Niacin For Cholesterol
Niacin is an organic compound that along with nicotinamide builds up the group known as vitamin B3 complex. Supplemental Niacin is used to treat high blood pressure and pellagra (Niacin deficiency). It’s important to maintain Niacin level in the body as its deficiency can lead to various health issues such as anemia, tiredness, nausea, headaches, skin and mouth lesions etc.
Why should you take Niacin?
Niacin boosts HDL cholesterol levels and reduces LDL cholesterol levels and triglycerides. Your doctor prescribes Niacin in combination with statins for cholesterol control, such as Crestor, Lescol, or Lipitor. Add Niacin to your diet, only if your doctor recommends you. This is because Niacin is only effective when given in high doses. However, the high dose could lead to potential risks, such as liver damage, gastrointestinal problems, or glucose intolerance.
What kinds of Niacin are available?
The different types of Niacin are listed below:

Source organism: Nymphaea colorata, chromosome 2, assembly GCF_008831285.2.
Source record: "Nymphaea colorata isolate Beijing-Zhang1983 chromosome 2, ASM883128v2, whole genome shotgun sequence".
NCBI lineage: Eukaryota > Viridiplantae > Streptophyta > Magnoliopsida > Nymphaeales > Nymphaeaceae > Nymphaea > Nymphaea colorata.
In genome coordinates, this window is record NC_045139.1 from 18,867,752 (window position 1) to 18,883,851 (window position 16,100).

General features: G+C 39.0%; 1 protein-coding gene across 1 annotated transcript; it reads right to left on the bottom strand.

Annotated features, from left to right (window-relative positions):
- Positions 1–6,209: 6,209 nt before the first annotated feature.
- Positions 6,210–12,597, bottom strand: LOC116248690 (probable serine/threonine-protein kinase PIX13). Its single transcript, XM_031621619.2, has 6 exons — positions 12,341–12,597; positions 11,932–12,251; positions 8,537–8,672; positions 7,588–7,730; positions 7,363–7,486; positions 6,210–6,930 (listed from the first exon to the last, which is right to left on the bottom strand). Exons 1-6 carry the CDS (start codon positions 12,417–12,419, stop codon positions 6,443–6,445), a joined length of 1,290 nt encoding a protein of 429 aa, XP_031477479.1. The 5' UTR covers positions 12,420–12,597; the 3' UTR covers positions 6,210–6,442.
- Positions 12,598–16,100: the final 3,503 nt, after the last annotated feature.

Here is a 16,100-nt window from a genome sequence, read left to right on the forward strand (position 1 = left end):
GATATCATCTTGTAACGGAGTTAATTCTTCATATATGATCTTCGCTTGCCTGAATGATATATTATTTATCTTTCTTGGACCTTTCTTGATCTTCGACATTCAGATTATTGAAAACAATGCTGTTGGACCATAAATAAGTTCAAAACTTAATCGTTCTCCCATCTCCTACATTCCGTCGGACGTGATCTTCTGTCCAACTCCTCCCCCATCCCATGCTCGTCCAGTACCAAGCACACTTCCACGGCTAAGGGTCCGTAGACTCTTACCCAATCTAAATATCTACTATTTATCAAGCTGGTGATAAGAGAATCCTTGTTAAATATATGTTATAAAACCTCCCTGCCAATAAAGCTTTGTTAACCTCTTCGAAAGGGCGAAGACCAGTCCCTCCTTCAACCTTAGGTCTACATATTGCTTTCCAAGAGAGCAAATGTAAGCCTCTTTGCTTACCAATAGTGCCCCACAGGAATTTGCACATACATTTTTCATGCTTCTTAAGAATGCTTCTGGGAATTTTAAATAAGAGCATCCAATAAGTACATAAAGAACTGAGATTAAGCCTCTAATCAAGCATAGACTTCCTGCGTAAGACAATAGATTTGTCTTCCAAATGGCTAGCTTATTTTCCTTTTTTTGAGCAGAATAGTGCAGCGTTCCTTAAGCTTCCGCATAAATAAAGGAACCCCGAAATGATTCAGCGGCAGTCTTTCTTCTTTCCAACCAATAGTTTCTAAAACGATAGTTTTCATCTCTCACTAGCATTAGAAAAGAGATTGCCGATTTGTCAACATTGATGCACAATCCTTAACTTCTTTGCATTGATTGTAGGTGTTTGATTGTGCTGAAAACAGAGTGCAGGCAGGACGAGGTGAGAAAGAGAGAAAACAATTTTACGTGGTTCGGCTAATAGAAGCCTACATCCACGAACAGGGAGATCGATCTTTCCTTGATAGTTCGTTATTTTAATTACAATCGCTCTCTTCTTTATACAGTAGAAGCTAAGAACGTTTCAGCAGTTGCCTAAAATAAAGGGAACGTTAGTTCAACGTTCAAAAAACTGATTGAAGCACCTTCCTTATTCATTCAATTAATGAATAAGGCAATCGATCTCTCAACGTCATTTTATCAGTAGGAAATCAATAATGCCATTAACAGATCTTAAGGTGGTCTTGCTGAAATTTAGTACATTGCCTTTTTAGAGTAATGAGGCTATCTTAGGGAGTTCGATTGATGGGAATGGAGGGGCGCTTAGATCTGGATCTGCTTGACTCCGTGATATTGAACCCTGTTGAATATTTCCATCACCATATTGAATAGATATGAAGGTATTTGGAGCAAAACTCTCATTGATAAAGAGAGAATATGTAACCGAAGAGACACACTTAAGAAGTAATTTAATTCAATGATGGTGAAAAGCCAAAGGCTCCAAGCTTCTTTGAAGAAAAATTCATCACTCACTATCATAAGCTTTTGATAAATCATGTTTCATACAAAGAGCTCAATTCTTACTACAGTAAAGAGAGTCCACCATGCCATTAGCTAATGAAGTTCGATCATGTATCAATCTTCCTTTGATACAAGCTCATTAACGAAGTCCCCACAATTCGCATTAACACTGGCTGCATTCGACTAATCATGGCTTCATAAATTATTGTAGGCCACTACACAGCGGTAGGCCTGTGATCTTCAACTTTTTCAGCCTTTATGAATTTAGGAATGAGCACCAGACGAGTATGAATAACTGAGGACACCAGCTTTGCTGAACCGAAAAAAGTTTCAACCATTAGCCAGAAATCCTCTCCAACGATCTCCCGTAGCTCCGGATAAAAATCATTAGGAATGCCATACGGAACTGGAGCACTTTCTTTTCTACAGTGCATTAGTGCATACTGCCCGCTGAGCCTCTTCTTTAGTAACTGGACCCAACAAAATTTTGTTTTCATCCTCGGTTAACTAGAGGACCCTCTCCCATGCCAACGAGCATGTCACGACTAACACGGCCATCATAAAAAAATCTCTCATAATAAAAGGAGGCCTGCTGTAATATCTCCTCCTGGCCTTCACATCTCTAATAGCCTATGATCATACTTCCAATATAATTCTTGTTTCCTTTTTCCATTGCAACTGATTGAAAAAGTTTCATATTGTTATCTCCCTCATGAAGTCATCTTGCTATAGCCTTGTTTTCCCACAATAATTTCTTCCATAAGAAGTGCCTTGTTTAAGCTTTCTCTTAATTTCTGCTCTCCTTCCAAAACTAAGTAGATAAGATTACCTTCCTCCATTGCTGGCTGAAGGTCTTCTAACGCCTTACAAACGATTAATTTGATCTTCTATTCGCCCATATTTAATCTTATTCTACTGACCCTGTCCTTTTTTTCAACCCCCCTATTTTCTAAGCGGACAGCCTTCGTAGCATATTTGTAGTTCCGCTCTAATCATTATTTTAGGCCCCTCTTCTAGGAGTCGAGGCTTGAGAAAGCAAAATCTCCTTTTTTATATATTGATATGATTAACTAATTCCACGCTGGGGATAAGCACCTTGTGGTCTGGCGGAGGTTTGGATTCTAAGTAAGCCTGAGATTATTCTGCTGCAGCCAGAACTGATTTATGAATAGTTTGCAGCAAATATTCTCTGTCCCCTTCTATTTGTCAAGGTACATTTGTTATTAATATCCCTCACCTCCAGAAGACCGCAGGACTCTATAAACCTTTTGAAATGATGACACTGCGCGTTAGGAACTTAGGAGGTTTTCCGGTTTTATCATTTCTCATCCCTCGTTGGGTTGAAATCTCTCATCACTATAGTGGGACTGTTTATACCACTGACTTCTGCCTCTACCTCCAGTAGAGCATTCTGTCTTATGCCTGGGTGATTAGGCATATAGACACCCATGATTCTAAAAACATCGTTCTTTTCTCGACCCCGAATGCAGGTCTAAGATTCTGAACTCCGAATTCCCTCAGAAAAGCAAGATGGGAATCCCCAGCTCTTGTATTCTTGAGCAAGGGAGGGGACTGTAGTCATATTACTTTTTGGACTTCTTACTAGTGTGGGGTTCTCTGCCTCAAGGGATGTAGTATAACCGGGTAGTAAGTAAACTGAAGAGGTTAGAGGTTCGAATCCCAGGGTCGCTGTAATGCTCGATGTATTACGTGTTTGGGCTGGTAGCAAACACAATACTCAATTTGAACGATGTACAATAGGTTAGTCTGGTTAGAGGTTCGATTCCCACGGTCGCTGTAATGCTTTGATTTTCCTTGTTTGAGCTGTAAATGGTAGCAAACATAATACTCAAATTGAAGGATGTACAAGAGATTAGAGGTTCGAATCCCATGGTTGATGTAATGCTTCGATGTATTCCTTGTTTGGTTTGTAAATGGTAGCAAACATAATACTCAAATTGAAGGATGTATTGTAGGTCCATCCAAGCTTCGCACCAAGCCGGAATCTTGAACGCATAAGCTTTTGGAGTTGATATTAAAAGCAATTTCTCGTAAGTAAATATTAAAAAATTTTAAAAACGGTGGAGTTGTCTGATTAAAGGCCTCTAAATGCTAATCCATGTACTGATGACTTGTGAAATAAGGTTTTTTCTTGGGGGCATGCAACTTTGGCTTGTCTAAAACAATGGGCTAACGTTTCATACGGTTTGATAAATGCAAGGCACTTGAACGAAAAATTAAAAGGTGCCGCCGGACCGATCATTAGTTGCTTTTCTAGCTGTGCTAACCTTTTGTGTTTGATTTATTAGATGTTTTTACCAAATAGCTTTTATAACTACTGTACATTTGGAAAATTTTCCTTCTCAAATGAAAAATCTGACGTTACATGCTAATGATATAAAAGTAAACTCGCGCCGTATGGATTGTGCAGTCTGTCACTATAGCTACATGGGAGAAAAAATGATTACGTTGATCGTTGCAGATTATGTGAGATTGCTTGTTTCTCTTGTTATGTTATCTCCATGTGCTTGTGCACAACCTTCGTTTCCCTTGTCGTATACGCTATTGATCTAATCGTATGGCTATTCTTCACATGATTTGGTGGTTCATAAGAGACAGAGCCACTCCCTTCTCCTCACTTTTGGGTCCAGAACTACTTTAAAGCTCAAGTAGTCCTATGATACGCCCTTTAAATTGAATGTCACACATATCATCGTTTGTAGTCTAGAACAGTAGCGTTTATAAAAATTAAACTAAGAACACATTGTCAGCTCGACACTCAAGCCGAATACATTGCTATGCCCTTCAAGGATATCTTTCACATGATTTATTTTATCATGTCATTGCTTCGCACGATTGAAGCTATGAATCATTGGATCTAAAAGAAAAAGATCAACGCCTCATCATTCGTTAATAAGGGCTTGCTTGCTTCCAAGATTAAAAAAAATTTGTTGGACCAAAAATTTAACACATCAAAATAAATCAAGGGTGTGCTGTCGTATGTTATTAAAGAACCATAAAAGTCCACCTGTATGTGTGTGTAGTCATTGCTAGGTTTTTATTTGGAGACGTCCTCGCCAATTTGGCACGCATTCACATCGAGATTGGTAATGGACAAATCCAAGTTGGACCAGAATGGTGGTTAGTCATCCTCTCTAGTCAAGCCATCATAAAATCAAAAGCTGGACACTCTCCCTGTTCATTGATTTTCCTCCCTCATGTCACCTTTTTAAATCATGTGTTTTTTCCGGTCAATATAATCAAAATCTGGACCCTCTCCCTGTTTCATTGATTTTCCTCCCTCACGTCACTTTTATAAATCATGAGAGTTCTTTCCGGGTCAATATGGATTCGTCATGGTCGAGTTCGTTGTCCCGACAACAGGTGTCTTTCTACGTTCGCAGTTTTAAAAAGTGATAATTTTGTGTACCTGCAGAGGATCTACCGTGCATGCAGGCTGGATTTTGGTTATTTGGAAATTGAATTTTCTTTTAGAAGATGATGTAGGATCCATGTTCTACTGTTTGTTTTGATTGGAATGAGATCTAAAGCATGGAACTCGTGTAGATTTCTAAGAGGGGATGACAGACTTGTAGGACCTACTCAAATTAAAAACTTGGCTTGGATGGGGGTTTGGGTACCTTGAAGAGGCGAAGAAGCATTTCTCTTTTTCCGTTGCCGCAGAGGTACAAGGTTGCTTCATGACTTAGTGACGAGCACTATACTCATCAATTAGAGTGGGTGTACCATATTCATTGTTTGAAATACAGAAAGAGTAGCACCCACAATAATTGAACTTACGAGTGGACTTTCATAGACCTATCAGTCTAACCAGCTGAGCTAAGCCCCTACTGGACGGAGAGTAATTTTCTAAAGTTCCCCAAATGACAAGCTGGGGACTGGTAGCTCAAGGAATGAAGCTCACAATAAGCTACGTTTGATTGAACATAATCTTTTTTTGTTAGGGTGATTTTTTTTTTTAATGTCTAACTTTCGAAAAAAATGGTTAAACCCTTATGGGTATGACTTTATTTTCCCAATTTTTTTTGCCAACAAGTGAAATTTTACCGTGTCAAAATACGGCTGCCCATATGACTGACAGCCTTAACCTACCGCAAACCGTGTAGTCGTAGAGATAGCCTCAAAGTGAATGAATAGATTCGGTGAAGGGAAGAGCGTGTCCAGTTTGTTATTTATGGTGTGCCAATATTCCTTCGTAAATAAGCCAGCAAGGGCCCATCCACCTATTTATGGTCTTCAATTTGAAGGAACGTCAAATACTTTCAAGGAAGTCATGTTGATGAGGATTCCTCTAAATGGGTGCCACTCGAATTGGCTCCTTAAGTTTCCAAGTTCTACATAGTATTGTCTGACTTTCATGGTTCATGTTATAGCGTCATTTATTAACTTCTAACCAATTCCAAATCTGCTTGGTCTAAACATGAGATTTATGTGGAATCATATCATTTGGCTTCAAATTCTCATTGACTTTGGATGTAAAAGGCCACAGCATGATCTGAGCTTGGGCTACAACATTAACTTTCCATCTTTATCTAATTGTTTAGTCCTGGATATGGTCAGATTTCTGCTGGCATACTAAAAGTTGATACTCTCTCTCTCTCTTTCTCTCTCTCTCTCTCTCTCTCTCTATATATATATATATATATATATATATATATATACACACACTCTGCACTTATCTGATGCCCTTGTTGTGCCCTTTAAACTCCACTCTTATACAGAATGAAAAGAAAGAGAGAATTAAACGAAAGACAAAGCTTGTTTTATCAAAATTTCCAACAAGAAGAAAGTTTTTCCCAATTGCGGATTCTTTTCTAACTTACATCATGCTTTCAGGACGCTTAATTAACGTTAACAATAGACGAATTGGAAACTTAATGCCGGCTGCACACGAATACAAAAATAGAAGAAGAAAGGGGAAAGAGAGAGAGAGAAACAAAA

- No-flush Niacin – You don’t need a prescription for this.
- Extended-release Niacin (e.g., Niaspan) – You must have a prescription to buy extended-release Niacin.
- Short-acting Niacin (e.g., Niacor) – These are available with or without a prescription in the U.S. (e.g., Niacor).
- Long-acting Niacin (e.g., Slo-Niacin): Also known as controlled-release, sustained release, or time-release Niacin. No prescription is required.
How much Niacin should you take?
Since Niacin can be used in different ways, talk to your health care provider about the best dosage for you. Everyone needs a certain amount of Niacin for the body to function normally. The maximum daily intake for adults is 35 mg. However, the dietary reference intake (DRI) for Niacin varies with age and other factors:
- Children: between 2-16 mg daily
- Men: 16 mg daily
- Women: 14 mg daily
- Women (pregnant): 18 mg daily
- Women (breastfeeding): 17 mg daily
When should you talk to your health care provider?
- High dose of Niacin can lead to various side-effects.
- It can cause flushing of the face and upper body. Flushing is skin redness, warmth, itching, or tingling. It often happens within four hours of taking a dose. It may last a few hours.
- Diarrhea – It can make your stomach upset and increase the risk of gout.
- Liver problems – Let your prescriber know if you have stomach in your pain, light color stool, dark color pee, or yellow skin or eyes.
- You may feel weakness or pain in your muscles.
- High blood sugar – Call your prescriber if you have increased thirst or hunger, blurry eyesight, or needs to pee more often. Your prescriber will do blood tests to help check for serious side effects.